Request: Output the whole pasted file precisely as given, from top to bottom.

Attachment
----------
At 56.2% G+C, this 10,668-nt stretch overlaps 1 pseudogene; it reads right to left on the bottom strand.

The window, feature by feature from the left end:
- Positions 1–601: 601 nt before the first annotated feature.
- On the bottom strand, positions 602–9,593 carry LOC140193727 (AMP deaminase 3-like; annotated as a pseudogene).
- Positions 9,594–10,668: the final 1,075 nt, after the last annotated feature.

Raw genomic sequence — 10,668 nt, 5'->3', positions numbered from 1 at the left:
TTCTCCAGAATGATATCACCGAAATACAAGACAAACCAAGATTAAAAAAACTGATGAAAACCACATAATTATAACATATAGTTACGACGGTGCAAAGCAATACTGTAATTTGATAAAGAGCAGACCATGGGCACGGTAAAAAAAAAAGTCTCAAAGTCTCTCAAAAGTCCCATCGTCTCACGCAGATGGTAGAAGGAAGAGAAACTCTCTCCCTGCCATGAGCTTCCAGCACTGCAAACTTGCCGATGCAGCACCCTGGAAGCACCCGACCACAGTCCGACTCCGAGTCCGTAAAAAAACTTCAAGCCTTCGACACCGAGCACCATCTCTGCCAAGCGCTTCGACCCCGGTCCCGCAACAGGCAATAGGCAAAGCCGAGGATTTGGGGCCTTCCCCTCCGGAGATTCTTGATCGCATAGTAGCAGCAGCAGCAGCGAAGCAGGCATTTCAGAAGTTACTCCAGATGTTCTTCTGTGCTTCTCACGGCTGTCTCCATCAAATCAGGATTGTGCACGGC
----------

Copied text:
At 56.2% G+C, this 10,668-nt stretch overlaps 1 pseudogene; it reads right to left on the bottom strand.

The window, feature by feature from the left end:
- Positions 1–601: 601 nt before the first annotated feature.
- On the bottom strand, positions 602–9,593 carry LOC140193727 (AMP deaminase 3-like; annotated as a pseudogene).
- Positions 9,594–10,668: the final 1,075 nt, after the last annotated feature.

Raw genomic sequence — 10,668 nt, 5'->3', positions numbered from 1 at the left:
TTCTCCAGAATGATATCACCGAAATACAAGACAAACCAAGATTAAAAAAACTGATGAAAACCACATAATTATAACATATAGTTACGACGGTGCAAAGCAATACTGTAATTTGATAAAGAGCAGACCATGGGCACGGTAAAAAAAAAAGTCTCAAAGTCTCTCAAAAGTCCCATCGTCTCACGCAGATGGTAGAAGGAAGAGAAACTCTCTCCCTGCCATGAGCTTCCAGCACTGCAAACTTGCCGATGCAGCACCCTGGAAGCACCCGACCACAGTCCGACTCCGAGTCCGTAAAAAAACTTCAAGCCTTCGACACCGAGCACCATCTCTGCCAAGCGCTTCGACCCCGGTCCCGCAACAGGCAATAGGCAAAGCCGAGGATTTGGGGCCTTCCCCTCCGGAGATTCTTGATCGCATAGTAGCAGCAGCAGCAGCGAAGCAGGCATTTCAGAAGTTACTCCAGATGTTCTTCTGTGCTTCTCACGGCTGTCTCCATCAAATCAGGATTGTGCACGGC